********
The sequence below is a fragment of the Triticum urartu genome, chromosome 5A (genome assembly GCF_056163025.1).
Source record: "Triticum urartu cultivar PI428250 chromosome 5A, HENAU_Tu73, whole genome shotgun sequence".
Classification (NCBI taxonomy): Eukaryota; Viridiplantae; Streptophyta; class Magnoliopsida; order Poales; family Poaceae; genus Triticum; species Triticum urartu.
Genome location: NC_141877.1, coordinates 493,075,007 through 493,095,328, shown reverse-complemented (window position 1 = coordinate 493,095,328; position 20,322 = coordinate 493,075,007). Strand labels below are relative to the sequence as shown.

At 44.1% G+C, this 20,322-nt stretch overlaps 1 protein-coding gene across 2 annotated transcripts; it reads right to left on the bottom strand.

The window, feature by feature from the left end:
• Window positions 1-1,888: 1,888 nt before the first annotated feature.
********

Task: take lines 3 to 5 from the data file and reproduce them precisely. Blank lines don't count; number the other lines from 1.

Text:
Classification (NCBI taxonomy): Eukaryota; Viridiplantae; Streptophyta; class Magnoliopsida; order Poales; family Poaceae; genus Triticum; species Triticum urartu.
Genome location: NC_141877.1, coordinates 493,075,007 through 493,095,328, shown reverse-complemented (window position 1 = coordinate 493,095,328; position 20,322 = coordinate 493,075,007). Strand labels below are relative to the sequence as shown.

At 44.1% G+C, this 20,322-nt stretch overlaps 1 protein-coding gene across 2 annotated transcripts; it reads right to left on the bottom strand.